The meeting was held nearly a week after President Rodrigo Duterte met with Indonesian Foreign Minister Retno Marsudi here, during which they also discussed defense cooperation in the porous borders at the Celebes Sea.
“As both our countries continue to face diverse security issues, our shared interest and commitment in addressing these concerns have not just deepened our alliance and collaborative engagement but also contributed in achieving a more peaceful and more stable Southeast Asian region,” Madrigal said.
According to Madrigal , various activities during the two-day event have enhanced the capabilities of the two military forces to respond to various security threats in the region, particularly that of terrorists.
Setiyono said Jakarta would be building more border crossing stations (BCS) to improve the security on its side of the border, although he did not give a figure as to how many Indonesian-controlled BCS currently exist.
For the Philippines, the military maintained three BCS off Mindanao – in Governor Generoso, Davao Oriental; and on Sarangani Island in Davao Occidental; and in the island-province of Tawi-Tawi, according to Maj. Ezra Balagtey, the Eastmincom spokesperson.
Speaking through an interpreter, Setiyono said they have also agreed to draw up mechanics on how to protect fishermen from both countries as they make their living in the high seas between Mindanao and the northern islands of Indonesia.
Both military officials stressed the joint committee had strengthened the relationship between the two countries and deepened their cooperation in matters of regional security.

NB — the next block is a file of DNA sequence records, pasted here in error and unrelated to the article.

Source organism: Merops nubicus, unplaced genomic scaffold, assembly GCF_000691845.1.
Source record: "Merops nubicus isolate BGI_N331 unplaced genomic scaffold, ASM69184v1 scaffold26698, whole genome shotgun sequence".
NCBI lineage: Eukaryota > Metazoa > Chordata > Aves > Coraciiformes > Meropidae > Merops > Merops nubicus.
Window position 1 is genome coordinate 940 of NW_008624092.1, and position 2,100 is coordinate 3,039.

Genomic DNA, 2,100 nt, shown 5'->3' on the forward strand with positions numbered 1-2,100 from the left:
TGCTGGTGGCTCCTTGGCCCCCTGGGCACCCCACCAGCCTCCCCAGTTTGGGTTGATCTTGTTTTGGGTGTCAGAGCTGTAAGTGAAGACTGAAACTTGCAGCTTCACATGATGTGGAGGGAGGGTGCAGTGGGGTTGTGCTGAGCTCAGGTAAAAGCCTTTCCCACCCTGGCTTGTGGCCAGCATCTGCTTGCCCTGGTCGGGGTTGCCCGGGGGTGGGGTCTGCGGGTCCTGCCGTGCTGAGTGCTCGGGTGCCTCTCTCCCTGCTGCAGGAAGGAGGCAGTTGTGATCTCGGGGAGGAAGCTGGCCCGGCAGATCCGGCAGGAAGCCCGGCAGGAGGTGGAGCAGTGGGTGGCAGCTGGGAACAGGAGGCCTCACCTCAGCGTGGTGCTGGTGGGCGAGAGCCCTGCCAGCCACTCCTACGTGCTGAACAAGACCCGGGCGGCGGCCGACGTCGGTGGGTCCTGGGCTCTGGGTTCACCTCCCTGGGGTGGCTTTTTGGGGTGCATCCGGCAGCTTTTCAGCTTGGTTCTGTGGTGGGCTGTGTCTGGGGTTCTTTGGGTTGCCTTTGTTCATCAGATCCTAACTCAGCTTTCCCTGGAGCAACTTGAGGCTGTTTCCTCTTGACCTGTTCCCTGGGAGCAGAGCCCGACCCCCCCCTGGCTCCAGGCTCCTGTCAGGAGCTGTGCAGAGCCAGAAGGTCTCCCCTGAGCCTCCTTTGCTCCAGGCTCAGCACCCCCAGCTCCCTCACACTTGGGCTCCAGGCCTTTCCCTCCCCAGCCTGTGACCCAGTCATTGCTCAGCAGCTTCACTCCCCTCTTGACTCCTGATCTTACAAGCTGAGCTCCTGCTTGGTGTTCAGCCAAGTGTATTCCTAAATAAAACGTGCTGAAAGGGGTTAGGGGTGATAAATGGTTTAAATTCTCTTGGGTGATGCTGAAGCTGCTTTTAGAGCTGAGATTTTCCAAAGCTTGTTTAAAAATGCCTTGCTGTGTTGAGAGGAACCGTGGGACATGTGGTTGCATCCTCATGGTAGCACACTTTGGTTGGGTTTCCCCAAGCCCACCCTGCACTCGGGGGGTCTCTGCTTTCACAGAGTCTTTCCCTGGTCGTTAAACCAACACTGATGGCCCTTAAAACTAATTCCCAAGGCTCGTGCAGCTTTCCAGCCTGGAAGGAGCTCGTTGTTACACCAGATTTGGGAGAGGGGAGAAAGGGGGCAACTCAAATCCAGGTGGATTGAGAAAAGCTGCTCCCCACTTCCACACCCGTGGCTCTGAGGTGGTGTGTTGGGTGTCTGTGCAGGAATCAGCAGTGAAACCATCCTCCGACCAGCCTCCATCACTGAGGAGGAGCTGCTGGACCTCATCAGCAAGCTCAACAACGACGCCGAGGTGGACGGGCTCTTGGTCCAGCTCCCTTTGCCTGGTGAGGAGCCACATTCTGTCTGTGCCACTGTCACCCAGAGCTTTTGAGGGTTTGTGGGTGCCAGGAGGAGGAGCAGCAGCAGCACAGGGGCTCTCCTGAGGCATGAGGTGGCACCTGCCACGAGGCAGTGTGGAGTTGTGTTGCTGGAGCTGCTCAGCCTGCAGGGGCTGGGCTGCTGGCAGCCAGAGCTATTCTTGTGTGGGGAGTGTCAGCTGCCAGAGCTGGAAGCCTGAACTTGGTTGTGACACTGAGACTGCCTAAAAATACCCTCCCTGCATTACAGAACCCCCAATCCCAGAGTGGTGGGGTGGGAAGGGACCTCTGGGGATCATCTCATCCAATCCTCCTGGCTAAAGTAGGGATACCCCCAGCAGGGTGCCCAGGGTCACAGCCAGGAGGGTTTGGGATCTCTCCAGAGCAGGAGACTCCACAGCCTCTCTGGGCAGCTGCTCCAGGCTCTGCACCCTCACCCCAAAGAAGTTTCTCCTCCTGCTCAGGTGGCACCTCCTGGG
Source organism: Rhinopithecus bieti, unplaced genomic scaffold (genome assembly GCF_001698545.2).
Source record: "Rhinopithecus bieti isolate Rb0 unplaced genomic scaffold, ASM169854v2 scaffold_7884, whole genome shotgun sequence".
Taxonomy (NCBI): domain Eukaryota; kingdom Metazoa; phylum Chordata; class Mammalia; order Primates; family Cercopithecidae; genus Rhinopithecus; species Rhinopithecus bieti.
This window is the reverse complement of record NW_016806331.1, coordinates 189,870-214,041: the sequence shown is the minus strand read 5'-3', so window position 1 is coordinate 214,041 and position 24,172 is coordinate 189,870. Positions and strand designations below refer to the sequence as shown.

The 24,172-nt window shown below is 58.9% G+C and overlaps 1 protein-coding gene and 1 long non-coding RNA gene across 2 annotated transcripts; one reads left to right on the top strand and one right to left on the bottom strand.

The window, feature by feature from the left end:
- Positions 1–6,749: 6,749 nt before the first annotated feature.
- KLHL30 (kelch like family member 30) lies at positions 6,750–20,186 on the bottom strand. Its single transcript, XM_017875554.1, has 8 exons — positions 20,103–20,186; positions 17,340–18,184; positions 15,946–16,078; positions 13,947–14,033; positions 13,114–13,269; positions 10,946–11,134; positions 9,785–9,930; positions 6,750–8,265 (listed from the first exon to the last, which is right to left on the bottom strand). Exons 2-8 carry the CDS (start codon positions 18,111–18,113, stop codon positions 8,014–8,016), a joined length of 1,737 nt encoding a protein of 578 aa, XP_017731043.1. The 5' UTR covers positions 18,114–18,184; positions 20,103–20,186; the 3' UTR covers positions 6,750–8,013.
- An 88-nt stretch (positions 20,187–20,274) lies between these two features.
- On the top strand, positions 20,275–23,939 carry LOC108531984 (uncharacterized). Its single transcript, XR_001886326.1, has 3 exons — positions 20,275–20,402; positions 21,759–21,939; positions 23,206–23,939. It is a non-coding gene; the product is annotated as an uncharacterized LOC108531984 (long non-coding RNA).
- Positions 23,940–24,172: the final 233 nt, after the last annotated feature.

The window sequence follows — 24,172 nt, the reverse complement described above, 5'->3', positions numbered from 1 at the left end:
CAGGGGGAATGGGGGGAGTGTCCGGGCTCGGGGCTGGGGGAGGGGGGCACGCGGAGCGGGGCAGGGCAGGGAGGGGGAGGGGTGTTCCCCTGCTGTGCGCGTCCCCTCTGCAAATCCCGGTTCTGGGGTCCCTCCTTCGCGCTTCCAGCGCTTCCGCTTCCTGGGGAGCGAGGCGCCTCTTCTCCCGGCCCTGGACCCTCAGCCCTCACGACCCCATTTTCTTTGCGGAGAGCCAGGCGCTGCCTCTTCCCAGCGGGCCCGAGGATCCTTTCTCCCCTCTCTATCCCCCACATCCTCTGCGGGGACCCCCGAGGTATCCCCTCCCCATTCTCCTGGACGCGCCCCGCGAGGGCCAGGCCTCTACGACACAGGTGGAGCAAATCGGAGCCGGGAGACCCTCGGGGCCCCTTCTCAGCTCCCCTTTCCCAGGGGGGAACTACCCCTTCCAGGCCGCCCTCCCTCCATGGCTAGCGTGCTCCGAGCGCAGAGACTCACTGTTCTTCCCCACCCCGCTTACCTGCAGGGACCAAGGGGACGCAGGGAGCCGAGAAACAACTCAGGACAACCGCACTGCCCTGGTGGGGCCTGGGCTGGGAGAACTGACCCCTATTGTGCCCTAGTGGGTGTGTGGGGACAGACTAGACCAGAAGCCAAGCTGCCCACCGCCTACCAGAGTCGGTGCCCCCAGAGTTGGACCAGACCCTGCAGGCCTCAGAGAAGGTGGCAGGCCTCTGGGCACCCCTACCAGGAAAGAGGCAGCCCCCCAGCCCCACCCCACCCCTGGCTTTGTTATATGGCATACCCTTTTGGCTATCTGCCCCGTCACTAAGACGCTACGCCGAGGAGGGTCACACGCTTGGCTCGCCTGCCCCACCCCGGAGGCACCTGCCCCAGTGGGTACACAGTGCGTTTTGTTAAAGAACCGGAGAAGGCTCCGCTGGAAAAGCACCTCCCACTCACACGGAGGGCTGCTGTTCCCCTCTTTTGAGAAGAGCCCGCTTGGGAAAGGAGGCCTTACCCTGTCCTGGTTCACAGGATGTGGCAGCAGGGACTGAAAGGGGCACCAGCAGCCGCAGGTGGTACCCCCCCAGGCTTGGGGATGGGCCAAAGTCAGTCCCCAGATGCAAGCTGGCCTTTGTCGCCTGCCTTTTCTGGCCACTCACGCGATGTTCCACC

Madrigal said such cooperation was seen to benefit the armed forces of the two countries in “making them ready and more capable to respond to security threats in the region.”
“Through coordinated patrols and intelligence-sharing (with the Philippine military) we hope to contribute in maintaining regional security in our side of the border,” the Indonesian naval officer said.
The joint committee also agreed on enlisting other military units as well as government agencies in their respective countries and to set up a definite hotline between their naval commanders “in order to immediately address developing situations and other challenges of the current times,” the two officials said.
Madrigal said maritime cooperation between Manila and Jakarta has been instrumental in stemming the flow of contraband and in interdicting suspected international terrorists who used the porous sea border between the southern Philippines and Indonesia.
He did not identify those suspected terrorists apprehended in the borders, though.
Philippine agencies such as the Department of Foreign Affairs (DFA), Bureau of Customs (BoC), Bureau of Fisheries and Aquatic Resources (BFAR), among others, would be tapped for the Border Committees.
Madrigal and Setiyono said they were also eyeing a review of the 1975 Border Patrol and Border Crossing Agreements and would seek to recommend amendments to its provisions to improve maritime security cooperation between the two countries. /atm